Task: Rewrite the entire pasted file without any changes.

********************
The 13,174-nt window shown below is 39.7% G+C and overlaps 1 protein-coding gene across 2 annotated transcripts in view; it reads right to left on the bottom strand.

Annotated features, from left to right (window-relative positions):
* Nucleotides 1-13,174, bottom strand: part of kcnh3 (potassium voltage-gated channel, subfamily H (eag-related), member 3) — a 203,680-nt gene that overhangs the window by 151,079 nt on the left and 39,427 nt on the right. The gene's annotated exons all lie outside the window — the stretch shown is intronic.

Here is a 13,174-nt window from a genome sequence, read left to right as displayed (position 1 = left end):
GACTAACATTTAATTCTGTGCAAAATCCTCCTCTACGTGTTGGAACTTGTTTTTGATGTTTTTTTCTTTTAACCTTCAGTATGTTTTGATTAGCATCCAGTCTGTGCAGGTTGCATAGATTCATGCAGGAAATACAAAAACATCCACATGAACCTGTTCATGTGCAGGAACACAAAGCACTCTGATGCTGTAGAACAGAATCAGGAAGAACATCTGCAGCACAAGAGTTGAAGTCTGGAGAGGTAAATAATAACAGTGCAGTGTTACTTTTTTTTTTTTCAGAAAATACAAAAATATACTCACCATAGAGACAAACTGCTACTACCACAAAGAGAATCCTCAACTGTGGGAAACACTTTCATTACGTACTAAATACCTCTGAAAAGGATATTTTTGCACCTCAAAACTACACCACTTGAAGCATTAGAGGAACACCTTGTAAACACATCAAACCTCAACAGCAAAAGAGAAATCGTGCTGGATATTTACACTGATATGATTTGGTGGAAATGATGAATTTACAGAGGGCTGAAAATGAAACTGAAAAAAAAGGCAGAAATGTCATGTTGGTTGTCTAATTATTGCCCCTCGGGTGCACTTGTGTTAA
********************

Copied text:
The 13,174-nt window shown below is 39.7% G+C and overlaps 1 protein-coding gene across 2 annotated transcripts in view; it reads right to left on the bottom strand.

Annotated features, from left to right (window-relative positions):
* Nucleotides 1-13,174, bottom strand: part of kcnh3 (potassium voltage-gated channel, subfamily H (eag-related), member 3) — a 203,680-nt gene that overhangs the window by 151,079 nt on the left and 39,427 nt on the right. The gene's annotated exons all lie outside the window — the stretch shown is intronic.

Here is a 13,174-nt window from a genome sequence, read left to right as displayed (position 1 = left end):
GACTAACATTTAATTCTGTGCAAAATCCTCCTCTACGTGTTGGAACTTGTTTTTGATGTTTTTTTCTTTTAACCTTCAGTATGTTTTGATTAGCATCCAGTCTGTGCAGGTTGCATAGATTCATGCAGGAAATACAAAAACATCCACATGAACCTGTTCATGTGCAGGAACACAAAGCACTCTGATGCTGTAGAACAGAATCAGGAAGAACATCTGCAGCACAAGAGTTGAAGTCTGGAGAGGTAAATAATAACAGTGCAGTGTTACTTTTTTTTTTTTCAGAAAATACAAAAATATACTCACCATAGAGACAAACTGCTACTACCACAAAGAGAATCCTCAACTGTGGGAAACACTTTCATTACGTACTAAATACCTCTGAAAAGGATATTTTTGCACCTCAAAACTACACCACTTGAAGCATTAGAGGAACACCTTGTAAACACATCAAACCTCAACAGCAAAAGAGAAATCGTGCTGGATATTTACACTGATATGATTTGGTGGAAATGATGAATTTACAGAGGGCTGAAAATGAAACTGAAAAAAAAGGCAGAAATGTCATGTTGGTTGTCTAATTATTGCCCCTCGGGTGCACTTGTGTTAA